Ruby Stripped, Part 2: Objects

Ruby Stripped, Part 2: Objects

4 Comments

It can’t be said enough: Everything in Ruby is an object. In fact, Ruby is not just an object-oriented programming language, it is probably the object-oriented programming language! All other, including C++, are more of a hybrid, where Ruby is consequent.

You should use that fact to your advantage. People, including me, often use a syntax they know from other languages. That’s ok, because Ruby is intelligent enough to work with that. But it’s not optimized then. If you instead use what Ruby offers, you make use of highly speed-optimized C-compiled code under the hood.

About methods

Let’s have a look at how consequent Ruby indeed is. You probably already know that a number is an object. The number 1 is not a number as known by other languages, but a class instance of the fixnum object. And as an object, it has methods, of course.

1.odd? #calling a method of the number 1

But what, if we don’t call methods? For example:

1 + 2

Well, if you already worked with the info pane, you might have noticed, that Ruby puts the number 3 in there. Better said: It returns 3. And what returns something? Correct, a method. In fact we didn’t work with an operator (“+”), but with a method. The Ruby way of writing the above makes it instantly clear:

1.+ 2

We’re calling the method + of the fixnum class 1, passing the fixnum class 2 as an argument. There are no parentheses, because Ruby only needs them when calling in-place. Let’s do so, and you see what I mean:

1.+(2).* 2

Yes, you need to get used to it. But remember, I told you that Ruby is consequent. So, this is what you would write in other languages as (1 + 2) * 2
Don’t worry, there is also a way to write the equivalent of 1 + 2 * 2 (which results in 5, not 6). And that way is also a proof that even parentheses represent objects! Let’s additionally subtract 1 in the end. (1 + 2) * 2 – 1 would result in 5, while 1 + 2 * 2 – 1 results in 4. The last one in object form is:

1.+(2.* 2).- 1

A full stop/period is referencing a method as you know. There’s a period after the closing parenthesis. Confused? Here’s what’s going on. At first we call the addition method of 1, but the argument is calling the multiplication method of 2. So this method is executed first, and it returns an object (the number 4), which is now passed as an argument. The result is an object again (the number 5), and objects have methods. So we call the subtraction method of the resulting object, passing 1 as an argument. And there we are with the final result of the number 4. Parentheses represent objects, because whatever they enclose returns an object. Therefore we can use methods on expressions enclosed in parentheses.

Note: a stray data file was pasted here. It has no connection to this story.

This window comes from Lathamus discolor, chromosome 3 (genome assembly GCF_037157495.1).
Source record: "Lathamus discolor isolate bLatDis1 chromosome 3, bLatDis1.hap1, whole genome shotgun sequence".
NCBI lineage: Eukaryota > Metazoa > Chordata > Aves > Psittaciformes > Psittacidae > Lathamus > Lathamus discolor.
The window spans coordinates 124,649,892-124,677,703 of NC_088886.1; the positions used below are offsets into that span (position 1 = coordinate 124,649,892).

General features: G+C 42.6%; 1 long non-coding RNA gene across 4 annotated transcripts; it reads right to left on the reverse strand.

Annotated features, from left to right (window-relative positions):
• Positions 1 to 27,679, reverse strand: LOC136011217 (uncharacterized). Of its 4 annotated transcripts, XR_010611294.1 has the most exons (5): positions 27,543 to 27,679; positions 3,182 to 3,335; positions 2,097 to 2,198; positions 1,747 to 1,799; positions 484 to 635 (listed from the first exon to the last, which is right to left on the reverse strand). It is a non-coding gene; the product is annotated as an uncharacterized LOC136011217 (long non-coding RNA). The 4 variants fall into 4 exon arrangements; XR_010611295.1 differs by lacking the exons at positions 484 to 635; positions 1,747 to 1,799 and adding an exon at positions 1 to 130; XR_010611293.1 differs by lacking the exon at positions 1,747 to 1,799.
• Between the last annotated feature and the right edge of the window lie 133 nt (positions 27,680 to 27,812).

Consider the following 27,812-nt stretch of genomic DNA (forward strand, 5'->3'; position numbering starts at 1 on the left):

(1 + 2).odd? #returns true, because the resulting object from the parentheses is 3

Control structures

Did I mention that Ruby is consequent? Even control structures act like objects! They return an object and can therefore be used like any other object:

a = 1
b = if a < 2 then 3 else 4 end

Even spanning several lines, they are still usable like any other object:

a = 1
b = case a
when 1
	3
when 2
	4
end

The nature of loops makes it impossible to use them like objects, but there are still ways to directly assign their results, for example:

a = 0
b = [a.upto(4) {a += 1}, a][1]

Real world examples

Following are some things I found on Flowstone forums. They use conventional syntax or semantic. I provide a more Ruby-like (and speed-optimized) alternative.

#not optimal
#variant 1
0.upto(a.length-1) do |i|
end
#variant 2
0.step(a.length-1,1) do |i|
end

#better
a.each_index do |i|
end
#horrible old syntax, hard to read
max = a[i] > max ? a[i] : max

#better
max = if a[i] > max then a[i] else max end

#best
max = [max, a[i]].max

#do the same for min
#if you iterate over the whole array, instead just use:
min = a.min
max = a.max
min, max = a.minmax

My conclusion is to look for any object methods before trying to use syntax from other languages. If you use Ruby really object oriented, you will have a clean, readable, maintainable and beautiful resulting code.

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tulamide

About the author:

All kinds of script languages, Python, Ruby, Construct, Construct 2. Writing (if you understand german, have a look at 'Wortheim' via http://tulamide.tumblr.com/ ), electronic music, UI design. Too much for one life ;)

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4 Comments

  1. Exo
    Exo  - March 20, 2015 - 6:27 am

    Great article Tom! This is important stuff to know, especially that numbers are objects too.
    I am guilty of using the syntax in the examples given, I learnt these from the examples in Flowstone. It is a shame that the Ruby code in Flowstone is generally not the best example.

    I must say I am enjoying Ruby much more now than I am doing things more the “Ruby way”. This language is great for getting things running quickly and has methods for just about everything so we rarely have to write our own loops.

    • tulamide
      tulamide  - March 21, 2015 - 8:10 am

      You are so right in everything you said. I remember my first loop in Ruby:
      n = ary.length – 1
      for i in 0..n

      It couldn’t be more old-school xD

      I had more code examples, but then I thought it could be misinterpreted as showing somebody up, so I decided to just use what I found from the Flowstone examples.

  2. martinvicanek  - March 20, 2015 - 7:15 am

    Thanks, tulamide, your contributions are much appreciated. Your competence and enthusiasm for Ruby might help me to overcome my FORTRAN-spoiled programming approach. :o)

    • tulamide
      tulamide  - March 21, 2015 - 8:12 am

      Thank you so much! And, yes, if it helps getting you away from FORTRAN, I will continue xD

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